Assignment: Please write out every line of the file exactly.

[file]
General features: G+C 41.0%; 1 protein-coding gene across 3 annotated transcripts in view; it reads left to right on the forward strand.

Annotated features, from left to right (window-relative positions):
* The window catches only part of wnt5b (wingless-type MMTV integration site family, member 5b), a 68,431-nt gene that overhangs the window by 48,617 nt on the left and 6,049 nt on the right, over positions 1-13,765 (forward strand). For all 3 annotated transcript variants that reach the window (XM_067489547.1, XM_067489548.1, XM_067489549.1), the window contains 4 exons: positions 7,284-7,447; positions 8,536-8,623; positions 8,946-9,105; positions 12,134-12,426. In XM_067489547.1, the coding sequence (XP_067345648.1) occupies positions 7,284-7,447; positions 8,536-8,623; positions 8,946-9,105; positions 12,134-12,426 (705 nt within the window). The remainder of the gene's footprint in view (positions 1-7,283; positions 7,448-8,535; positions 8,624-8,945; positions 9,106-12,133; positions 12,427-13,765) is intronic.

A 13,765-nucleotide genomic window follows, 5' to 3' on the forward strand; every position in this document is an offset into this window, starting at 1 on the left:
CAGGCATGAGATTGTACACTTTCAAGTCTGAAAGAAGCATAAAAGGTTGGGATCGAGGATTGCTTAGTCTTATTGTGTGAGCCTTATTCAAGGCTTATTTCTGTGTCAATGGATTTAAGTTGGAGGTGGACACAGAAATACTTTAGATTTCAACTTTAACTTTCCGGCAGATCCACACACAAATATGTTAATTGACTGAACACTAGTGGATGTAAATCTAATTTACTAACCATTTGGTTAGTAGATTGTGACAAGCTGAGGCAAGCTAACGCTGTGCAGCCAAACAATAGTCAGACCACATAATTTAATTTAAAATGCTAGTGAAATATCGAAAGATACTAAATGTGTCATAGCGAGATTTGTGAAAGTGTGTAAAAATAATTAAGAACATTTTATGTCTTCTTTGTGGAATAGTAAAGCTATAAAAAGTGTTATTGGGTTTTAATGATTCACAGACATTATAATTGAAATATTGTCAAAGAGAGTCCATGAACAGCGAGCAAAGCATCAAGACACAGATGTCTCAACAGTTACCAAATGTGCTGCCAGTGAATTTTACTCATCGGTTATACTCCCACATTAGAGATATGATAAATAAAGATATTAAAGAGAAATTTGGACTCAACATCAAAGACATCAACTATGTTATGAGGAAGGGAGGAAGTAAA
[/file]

General features: G+C 41.0%; 1 protein-coding gene across 3 annotated transcripts in view; it reads left to right on the forward strand.

Annotated features, from left to right (window-relative positions):
* The window catches only part of wnt5b (wingless-type MMTV integration site family, member 5b), a 68,431-nt gene that overhangs the window by 48,617 nt on the left and 6,049 nt on the right, over positions 1-13,765 (forward strand). For all 3 annotated transcript variants that reach the window (XM_067489547.1, XM_067489548.1, XM_067489549.1), the window contains 4 exons: positions 7,284-7,447; positions 8,536-8,623; positions 8,946-9,105; positions 12,134-12,426. In XM_067489547.1, the coding sequence (XP_067345648.1) occupies positions 7,284-7,447; positions 8,536-8,623; positions 8,946-9,105; positions 12,134-12,426 (705 nt within the window). The remainder of the gene's footprint in view (positions 1-7,283; positions 7,448-8,535; positions 8,624-8,945; positions 9,106-12,133; positions 12,427-13,765) is intronic.

A 13,765-nucleotide genomic window follows, 5' to 3' on the forward strand; every position in this document is an offset into this window, starting at 1 on the left:
CAGGCATGAGATTGTACACTTTCAAGTCTGAAAGAAGCATAAAAGGTTGGGATCGAGGATTGCTTAGTCTTATTGTGTGAGCCTTATTCAAGGCTTATTTCTGTGTCAATGGATTTAAGTTGGAGGTGGACACAGAAATACTTTAGATTTCAACTTTAACTTTCCGGCAGATCCACACACAAATATGTTAATTGACTGAACACTAGTGGATGTAAATCTAATTTACTAACCATTTGGTTAGTAGATTGTGACAAGCTGAGGCAAGCTAACGCTGTGCAGCCAAACAATAGTCAGACCACATAATTTAATTTAAAATGCTAGTGAAATATCGAAAGATACTAAATGTGTCATAGCGAGATTTGTGAAAGTGTGTAAAAATAATTAAGAACATTTTATGTCTTCTTTGTGGAATAGTAAAGCTATAAAAAGTGTTATTGGGTTTTAATGATTCACAGACATTATAATTGAAATATTGTCAAAGAGAGTCCATGAACAGCGAGCAAAGCATCAAGACACAGATGTCTCAACAGTTACCAAATGTGCTGCCAGTGAATTTTACTCATCGGTTATACTCCCACATTAGAGATATGATAAATAAAGATATTAAAGAGAAATTTGGACTCAACATCAAAGACATCAACTATGTTATGAGGAAGGGAGGAAGTAAA